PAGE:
The Dysphoria Dress
I take the dress from the closet and slip it on. Black shoulder straps with pink skull print, untied corseted middle, knee length skirt. All I see are bony elbows, too-wide shoulders, bulging ribcage, knobby knees. I can’t look long before dysphoria hits me. This dress is the first I’ve worn that isn’t from my grandmother’s closet. Rebecca is the first person I’ve said the word transgender to.
I’ve read that wearing dresses is supposed to affirm me, that having support from loved ones will heal me, that remembering pleasant events will center me when I feel dysphoric. Imagine the girl you want to be and bring her into being.
I remember the day we bought the dress. We were in her sapphire Del Sol driving to the city with the top open. She was a year older than me, had a job and a driver’s license so we would drive to the city on weekends to explore, to see things that existed in the world but often didn’t find their way to our rural part of it. I loved our drives to the city. I adored watching the landscape change from deep rolling hills to forests of corn to flat fields of wheat and finally, the sprawling mammoth of wire and concrete, electricity and steel. I savored the way her pale skin reflected the sun, the way her natural highlights fought to the surface like plants leaning to sunlight. I cherished the way she held my hand, the lipstick stains on the straw of her iced coffee.
We pulled into the parking lot of the thrift store, an unplanned stop. “You’re getting a new dress!” she told me as she jumped over her door. She came to mine, opened it, and pulled me out by the hand. “Come ON it will be great,” she said guiding me. She stopped, turned, and kissed my forehead. I watched her silver bracelet with garnet gems, my birthstone, float over the pavement to the door as she lead me. She could have lead me anywhere.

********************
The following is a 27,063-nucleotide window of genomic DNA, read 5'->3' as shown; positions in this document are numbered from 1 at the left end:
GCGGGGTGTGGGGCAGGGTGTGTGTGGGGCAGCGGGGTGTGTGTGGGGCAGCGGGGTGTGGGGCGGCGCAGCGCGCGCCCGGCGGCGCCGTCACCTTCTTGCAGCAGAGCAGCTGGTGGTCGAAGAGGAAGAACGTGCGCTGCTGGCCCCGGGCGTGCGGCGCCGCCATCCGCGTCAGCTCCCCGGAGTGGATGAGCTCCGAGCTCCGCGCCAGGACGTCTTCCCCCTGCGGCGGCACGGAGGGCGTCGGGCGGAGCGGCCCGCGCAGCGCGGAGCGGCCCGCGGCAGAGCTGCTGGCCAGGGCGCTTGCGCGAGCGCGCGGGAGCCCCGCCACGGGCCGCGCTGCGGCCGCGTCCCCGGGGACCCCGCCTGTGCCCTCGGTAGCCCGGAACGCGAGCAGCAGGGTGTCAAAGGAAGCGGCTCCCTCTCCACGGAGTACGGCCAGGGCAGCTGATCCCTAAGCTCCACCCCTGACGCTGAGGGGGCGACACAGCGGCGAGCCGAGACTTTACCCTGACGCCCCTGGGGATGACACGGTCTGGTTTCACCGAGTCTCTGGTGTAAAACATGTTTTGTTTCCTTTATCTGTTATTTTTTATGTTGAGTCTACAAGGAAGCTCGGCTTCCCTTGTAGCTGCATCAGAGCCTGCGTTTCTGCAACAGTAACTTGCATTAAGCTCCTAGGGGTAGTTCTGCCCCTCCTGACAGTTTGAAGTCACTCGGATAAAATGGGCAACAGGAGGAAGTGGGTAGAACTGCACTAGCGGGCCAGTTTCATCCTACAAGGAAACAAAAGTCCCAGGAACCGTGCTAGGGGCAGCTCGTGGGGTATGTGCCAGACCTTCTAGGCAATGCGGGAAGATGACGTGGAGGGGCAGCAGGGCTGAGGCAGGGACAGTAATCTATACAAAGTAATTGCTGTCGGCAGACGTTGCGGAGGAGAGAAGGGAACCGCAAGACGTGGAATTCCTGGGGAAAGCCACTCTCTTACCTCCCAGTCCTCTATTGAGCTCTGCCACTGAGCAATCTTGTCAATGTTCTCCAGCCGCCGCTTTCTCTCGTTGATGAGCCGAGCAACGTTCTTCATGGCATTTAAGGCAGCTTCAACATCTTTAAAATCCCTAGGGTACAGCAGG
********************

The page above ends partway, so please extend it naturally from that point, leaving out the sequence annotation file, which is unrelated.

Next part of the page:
Inside she wove us through the store, one hand never leaving mine, the other making quick, exacting work of the clothing racks. In a few minutes she had picked out five dresses.
“Let’s go get these on you,” she said as we entered the fitting room together.
“Excuse me, only one person at a time,” the dressing room attendant scolded us.
Rebecca left the room in a flurry of curtain and hair. I could hear her scolding the attendant in the quietest yell she could muster. She returned to the room.
“That one! And, I found shoes.”
I didn’t wear the dress out of the store. I hadn’t yet worn a dress in public.
“This will look great on her, won’t it?!” she asked the cashier, lifting on to the balls of her feet. The cashier did not respond.
“It will be perfect,” Rebecca said kissing me again on the forehead.
I wore the dress around her house that night while we cooked together and watched movies. It was the safest I had felt. She fell asleep and I watched her for a while, breathed her in. She always smelled of warmth, vanilla, and Tide. I left the dress there.
The next day at school, Rebecca wore the dress. Her hair hung in dark rolling curls over her bare shoulders. She was small and soft: a perfect handful of propriety. She couldn’t have known it would cause me such anguish. I couldn’t have, either.
I can see her wearing it when I look in the mirror. I can smell her on it, an intruder gone before getting caught. I try to conjure her image when I look at myself in it. I am envious of her body, but I also resent it, and I resent myself for it. Her body reflects both what mine lacks and what it holds. It brings us closer while it pushes us apart.
But I can’t see the girl I am, the body dressed the way my brain feels it should be dressed. I only see the person who can’t be the girl she wants, when that girl comes in this dress size and I another. I give the dress to Rebecca.
I won’t wear a dress again for almost a decade.
But when I do, I try imagining Rebecca, flurry of hair and curtain, smelling always of warmth, vanilla, and Tide. I try conjuring her into being. I try seeing myself in her.
Stacy Jane Grover is a transgender writer and translator from Ohio. Her essays have appeared in Belt Publishing, HEArt Journal, 1870 Magazine, and InsideHigherEd. Her first Mandarin-English literary translation is forthcoming from McFarland Press. She is a graduate student in Women's, Gender, and Sexuality Studies at the University of Cincinnati.